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Hi.

Every so often I come across these strange little creatures in my tanks and ponds. Unfortunately the picture isn't great but I'm wondering if anyone can identify them? They range in size from mere specks to about 2mm across. I haven't seen larger though I'm guess at around this size they become of interest as food. They are essentially spherical and almost transparent except for the blobby bits. They generally either float like dust or crawl along the subatrate. Anyone know what they might be?

Thanks.

post-12417-14711631687489_thumb.jpg

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How often do you clean your tank/filters ?

Do you catch things from creeks/streams for your tank ?

Not sure how that type of thing would just stumble along into your tank I would be concerned to find something like that in any of my tanks...

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Just look like freshwater limpets to me, but would need a better picture to be sure.

Can you get a picture of one on the glass?

Freshwater jellyfish have been in the hobby before, they come in all the time on wild collected water lilly.

Not unusual to see them in ponds especially in northern QLD.

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Fresh water jelly fish? haha they'd go nicely with my collection of fresh water sponges! lol Thanks all for the replies. I'll try and get some better pictures tonight or tomorrow. These guys don't seem to attach to glass as such, they are always free swimming (except when walking) or floating at the surface. I have a small dam which I have collected a few things from before so they could've come along for the ride. There are a number of creeks and dams in the areas so it is certainly possible they came in one way or another. That said, I've found them in plant tubs where the substrate had been rinsed with boiling water and all plants had been bathed in a 3ml/gallon solution of peroxide for 10-15 minutes. This leads me to suspect they are finding their own way in. I caught a heap at one stage and threw them in a tank as food. Swordtails absolutely smashed them, but these guys are very agile and fast moving so quite a few no doubt found a home. I subsequently found them living and doing quite nicely thank you very much in that tank's canister filter. They dont seem to discriminate between clean and dirty filters. Since, I have found them in hang on filters from a couple other tanks. They weren't deliberately introduced so my suspicion for the indoor tanks is they came via plants. I can't promise on better pictures as I was only able to get these with a dodgy webcam/microscope, suitably hampered by fat fingers! From what I've seen they seem almost entirely spherical and to the naked eye appear somewhat silverish. Hopefully some better pics will help shead a few more clues.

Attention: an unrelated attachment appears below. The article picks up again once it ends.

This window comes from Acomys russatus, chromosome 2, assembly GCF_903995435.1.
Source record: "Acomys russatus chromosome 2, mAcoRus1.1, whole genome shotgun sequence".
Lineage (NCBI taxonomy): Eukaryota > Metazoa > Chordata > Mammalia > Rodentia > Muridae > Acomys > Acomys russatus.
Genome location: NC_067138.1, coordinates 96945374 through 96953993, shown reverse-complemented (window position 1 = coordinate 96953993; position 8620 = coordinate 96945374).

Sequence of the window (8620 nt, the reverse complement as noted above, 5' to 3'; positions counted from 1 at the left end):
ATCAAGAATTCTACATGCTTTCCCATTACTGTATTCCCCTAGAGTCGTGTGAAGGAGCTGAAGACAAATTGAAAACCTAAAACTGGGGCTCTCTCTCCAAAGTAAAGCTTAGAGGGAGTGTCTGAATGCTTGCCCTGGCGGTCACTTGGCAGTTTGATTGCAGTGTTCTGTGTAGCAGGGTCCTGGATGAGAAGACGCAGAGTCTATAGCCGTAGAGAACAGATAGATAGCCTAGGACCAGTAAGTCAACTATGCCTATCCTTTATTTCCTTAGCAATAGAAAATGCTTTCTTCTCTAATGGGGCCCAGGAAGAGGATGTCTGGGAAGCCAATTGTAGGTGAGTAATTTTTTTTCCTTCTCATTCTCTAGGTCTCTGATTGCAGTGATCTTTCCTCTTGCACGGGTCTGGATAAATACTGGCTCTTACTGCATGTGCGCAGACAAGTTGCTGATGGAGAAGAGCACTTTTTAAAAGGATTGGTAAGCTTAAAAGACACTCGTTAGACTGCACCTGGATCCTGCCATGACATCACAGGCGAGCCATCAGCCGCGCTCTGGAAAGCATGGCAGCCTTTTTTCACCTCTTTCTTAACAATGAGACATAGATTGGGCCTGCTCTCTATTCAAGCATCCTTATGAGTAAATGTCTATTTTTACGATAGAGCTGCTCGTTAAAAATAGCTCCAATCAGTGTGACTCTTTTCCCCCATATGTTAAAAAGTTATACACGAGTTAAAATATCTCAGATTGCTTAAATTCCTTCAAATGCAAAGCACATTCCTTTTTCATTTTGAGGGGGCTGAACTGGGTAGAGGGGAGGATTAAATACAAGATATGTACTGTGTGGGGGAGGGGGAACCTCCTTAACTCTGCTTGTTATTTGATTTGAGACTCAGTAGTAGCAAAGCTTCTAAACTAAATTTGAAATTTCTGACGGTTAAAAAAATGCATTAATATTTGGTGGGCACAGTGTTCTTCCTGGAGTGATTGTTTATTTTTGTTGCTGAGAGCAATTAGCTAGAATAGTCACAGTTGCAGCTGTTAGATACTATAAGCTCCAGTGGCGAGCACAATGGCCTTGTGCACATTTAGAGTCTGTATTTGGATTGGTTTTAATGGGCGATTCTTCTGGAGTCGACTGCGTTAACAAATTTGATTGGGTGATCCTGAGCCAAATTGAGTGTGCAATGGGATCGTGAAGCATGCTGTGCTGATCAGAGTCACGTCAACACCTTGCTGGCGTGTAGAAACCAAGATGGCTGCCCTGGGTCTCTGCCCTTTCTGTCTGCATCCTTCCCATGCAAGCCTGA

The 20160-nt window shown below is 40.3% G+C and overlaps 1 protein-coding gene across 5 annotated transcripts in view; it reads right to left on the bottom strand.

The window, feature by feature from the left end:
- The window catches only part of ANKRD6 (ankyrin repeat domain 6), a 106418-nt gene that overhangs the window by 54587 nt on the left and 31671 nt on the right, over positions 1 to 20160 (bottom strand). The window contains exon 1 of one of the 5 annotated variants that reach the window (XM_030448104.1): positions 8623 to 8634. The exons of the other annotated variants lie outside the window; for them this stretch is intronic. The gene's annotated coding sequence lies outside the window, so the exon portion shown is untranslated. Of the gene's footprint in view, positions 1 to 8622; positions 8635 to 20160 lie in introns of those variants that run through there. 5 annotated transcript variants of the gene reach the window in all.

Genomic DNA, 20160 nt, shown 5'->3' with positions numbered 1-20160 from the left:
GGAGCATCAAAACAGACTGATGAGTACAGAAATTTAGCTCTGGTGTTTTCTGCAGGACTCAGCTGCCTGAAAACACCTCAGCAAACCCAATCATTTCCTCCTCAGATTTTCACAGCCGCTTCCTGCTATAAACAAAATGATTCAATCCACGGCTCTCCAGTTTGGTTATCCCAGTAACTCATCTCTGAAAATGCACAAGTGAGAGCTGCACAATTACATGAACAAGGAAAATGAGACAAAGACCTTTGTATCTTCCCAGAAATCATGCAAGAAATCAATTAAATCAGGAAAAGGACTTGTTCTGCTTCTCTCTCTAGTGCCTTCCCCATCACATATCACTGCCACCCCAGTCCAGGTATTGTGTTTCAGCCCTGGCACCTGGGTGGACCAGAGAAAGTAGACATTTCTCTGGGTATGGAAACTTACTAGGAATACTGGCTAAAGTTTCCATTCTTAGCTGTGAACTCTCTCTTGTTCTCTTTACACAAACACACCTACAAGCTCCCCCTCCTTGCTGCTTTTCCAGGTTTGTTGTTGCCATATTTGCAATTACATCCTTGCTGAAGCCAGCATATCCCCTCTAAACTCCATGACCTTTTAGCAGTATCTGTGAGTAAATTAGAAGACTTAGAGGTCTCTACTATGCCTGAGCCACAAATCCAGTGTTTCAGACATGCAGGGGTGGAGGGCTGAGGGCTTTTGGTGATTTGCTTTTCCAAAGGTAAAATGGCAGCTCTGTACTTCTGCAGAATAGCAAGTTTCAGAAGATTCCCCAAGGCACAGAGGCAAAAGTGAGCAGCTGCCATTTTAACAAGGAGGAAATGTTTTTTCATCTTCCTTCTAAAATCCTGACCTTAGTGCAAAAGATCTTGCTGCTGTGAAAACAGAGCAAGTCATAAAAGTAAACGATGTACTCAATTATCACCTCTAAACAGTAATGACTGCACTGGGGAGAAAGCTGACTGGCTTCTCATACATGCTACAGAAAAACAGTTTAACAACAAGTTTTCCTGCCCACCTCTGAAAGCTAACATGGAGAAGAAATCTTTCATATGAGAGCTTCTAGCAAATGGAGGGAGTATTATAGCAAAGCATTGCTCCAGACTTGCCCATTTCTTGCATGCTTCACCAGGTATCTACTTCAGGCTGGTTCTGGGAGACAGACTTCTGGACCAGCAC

Thanks again everyone!

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Ostracods. Seed shrimp. the ones that are floating around in the water actually have legs poking out from between the two halves of the shell (like a clam) that are kicking like hammer and tongs to propel them. The left-most one in your pic shows the two halves of the shell with the split down the middle. The big one top right is lying on its side.

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By golly Grubs, I think you may have cracked it! I had a look at some of the other families people suggested but ostracods seem by far the best fit. I can't say I'd every heard of them but from what I've read them seem an interesting contribution to the playground, many thanks! Thanks to everyone else for replying too! So about these freshwater jellyfish I hear speak of... lol

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So about these freshwater jellyfish I hear speak of... lol

CraspedacustaSowerbii_1_264.jpg

here is some info from the Jellyfish lady Lisa Gershwin'

Craspedacusta Sowerbii